Sunday 3rd September – Naseby Figure-of-8

Meeting point: Brampton Valley Way (BVW) / A5099 crossing – near the Windhover.  There is a BVW car park a little way up Brampton Lane.
Meeting time: 9.30 a.m.
Distance: 40 miles
Speed: Tourist speed – with time to stop and stare!
Refreshments: Elevenses, if required, at Kelmarsh Buddhist Centre (18 miles).  Main stop at Naseby Vicarage where we are booked in at 12.30 p.m. / 1.00 p.m. (28 miles)

This Sunday’s ride is a little different in that we will be visiting well-known places but pausing from time to time and trying to appreciate them as if we were seeing them for the first time.
From BVW we will ride via the Harlestones (viewing the Dovecot), Althorp (gazing at the House over the ha-ha), Great Brington (contemplating dead Spencers), East Haddon (the old water pump), Holdenby (considering the fate of kings), Cottesbrooke (the wealth of turkeys) and possibly stopping at Kelmarsh (as described by James in the last ride report).
Then a tour of Clipston, Sibbertoft and Naseby takes us around the viewpoints of the Battle of 1645 before arriving at the Vicarage where we have booked the large and grand table for lunch.
On the return, which is only twelve more miles, we shall inspect “probably the most impressive seventh-century building north of the Alps” at Brixworth before emerging from the country park at Pitsford and returning to our start point via Chapel Brampton.
We should be back by 2.30 p.m.
The reason for this ride’s different pace and approach is that we will have a visitor from Aachen in Germany with us.  Back in 2013, Philip G organised a twinning visit there for CTC Northampton members where we were hosted by ADFC Aachen members.  (The ADFC is the German equivalent of the CTC.)  Eight of us went – and Alex and I were hosted by Sabine Neitzel.  Alex and I stayed with Sabine again last year and now she is visiting Northampton for a long weekend.
Looking forward to seeing you on Sunday!
Ian
Questions? 07960 302095
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Ride report – Bank Holiday ride to Milton Keynes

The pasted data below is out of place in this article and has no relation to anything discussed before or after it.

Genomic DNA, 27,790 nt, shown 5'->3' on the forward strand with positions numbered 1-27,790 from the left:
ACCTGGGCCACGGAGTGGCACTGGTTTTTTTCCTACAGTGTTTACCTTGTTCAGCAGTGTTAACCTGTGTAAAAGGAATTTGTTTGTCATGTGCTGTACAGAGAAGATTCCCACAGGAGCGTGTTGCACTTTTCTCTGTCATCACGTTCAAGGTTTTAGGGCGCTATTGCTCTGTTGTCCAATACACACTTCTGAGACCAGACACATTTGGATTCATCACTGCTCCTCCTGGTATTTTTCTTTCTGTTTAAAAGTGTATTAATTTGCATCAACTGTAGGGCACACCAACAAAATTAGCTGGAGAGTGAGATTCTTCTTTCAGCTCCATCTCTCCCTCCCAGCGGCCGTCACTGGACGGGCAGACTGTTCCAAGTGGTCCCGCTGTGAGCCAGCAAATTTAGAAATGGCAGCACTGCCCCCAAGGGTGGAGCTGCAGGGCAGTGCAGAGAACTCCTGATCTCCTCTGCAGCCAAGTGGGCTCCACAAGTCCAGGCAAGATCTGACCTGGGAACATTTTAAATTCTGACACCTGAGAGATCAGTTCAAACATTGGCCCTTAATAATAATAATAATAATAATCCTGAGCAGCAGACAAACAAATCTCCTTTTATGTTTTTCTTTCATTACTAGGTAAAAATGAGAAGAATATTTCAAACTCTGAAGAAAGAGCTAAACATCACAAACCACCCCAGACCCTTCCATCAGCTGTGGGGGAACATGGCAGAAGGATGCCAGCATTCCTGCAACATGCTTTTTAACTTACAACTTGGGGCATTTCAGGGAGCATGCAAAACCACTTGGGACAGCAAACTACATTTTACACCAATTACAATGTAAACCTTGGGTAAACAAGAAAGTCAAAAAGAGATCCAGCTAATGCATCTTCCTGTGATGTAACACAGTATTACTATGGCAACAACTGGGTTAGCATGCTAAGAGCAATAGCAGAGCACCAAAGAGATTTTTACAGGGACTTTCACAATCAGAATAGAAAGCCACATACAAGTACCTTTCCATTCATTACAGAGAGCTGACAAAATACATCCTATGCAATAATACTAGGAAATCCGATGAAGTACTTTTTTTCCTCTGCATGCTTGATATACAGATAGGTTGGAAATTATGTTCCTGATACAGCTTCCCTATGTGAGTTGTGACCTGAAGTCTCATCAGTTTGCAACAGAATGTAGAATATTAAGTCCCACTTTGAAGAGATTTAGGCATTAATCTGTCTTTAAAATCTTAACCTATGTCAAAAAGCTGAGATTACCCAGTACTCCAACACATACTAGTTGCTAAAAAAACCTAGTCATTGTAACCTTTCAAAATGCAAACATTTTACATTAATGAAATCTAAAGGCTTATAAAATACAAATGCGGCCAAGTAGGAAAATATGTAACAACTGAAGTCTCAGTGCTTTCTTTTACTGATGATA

Iain D, our Rides Secretary, led this ride and writes:

With the planned route involving redways and their bollards, and this being the first anniversary of our ride to Monschau (blog readers can remind themselves of that day’s events here), I was a little apprehensive at the start, especially given the fog that had settled over Northamptonshire.

We were joined by a few of the regular crew, one occasional member and a new rider who also teaches spin classes! And I’d got such a gentle ride planned.

The seven of us took the usual route out from East Hunsbury towards Towcester, cut across the A5 south of town to Whittlebury and then had a pleasant and trouble-free run into Potterspury where we arrived for elevenses, at eleven o’clock, just as the shop was opening for the day.

Refreshed, and with the GPS now running (!), we headed off to Deanshanger and the lanes west of Milton Keynes before turning towards the conurbation itself. With thanks to Google Streetview, we found our desired redway fairly painlessly. This was important as that particular redway should, in theory, have delivered us all the way across MK directly onto the Willen Lake promenade. Alternating between wooded/grassy areas and some of the less salubrious housing estates, it actually made good on its promise and we arrived, unscathed, at Willen Lake not 50 yards from lunch. This pleased Milton immensely.

It being a sunny Bank Holiday Monday, there was a bit of a wait for food but since we’d bagged ourselves a table out in the sun we weren’t too fussed. It seemed better to wait than to ride back in towards the town centre.

Navigating away from lunch was harder, but we headed north on the redways then west across Great Linford to pick up the Millennium Cycleway then the Grand Union canal north out of town. That lane is now more cratered than ever, and just north of the bridge it’s a little muddy, but still usable. I hear it flooded a bit over the winter which doesn’t surprise me.

We were resting up in Hanslope a short while later, taking on a few mouthfuls of water, when a large 4×4 pulled over. The window came down and we thought we knew what was coming next. What they actually wanted to know was whether we were all okay or whether we needed any assistance! That doesn’t normally happen …

The group split in Quinton, those from the east side of town opting to avoid the town centre, leaving the rest of us to make our way back to East Hunsbury and the end of a very pleasant day’s riding.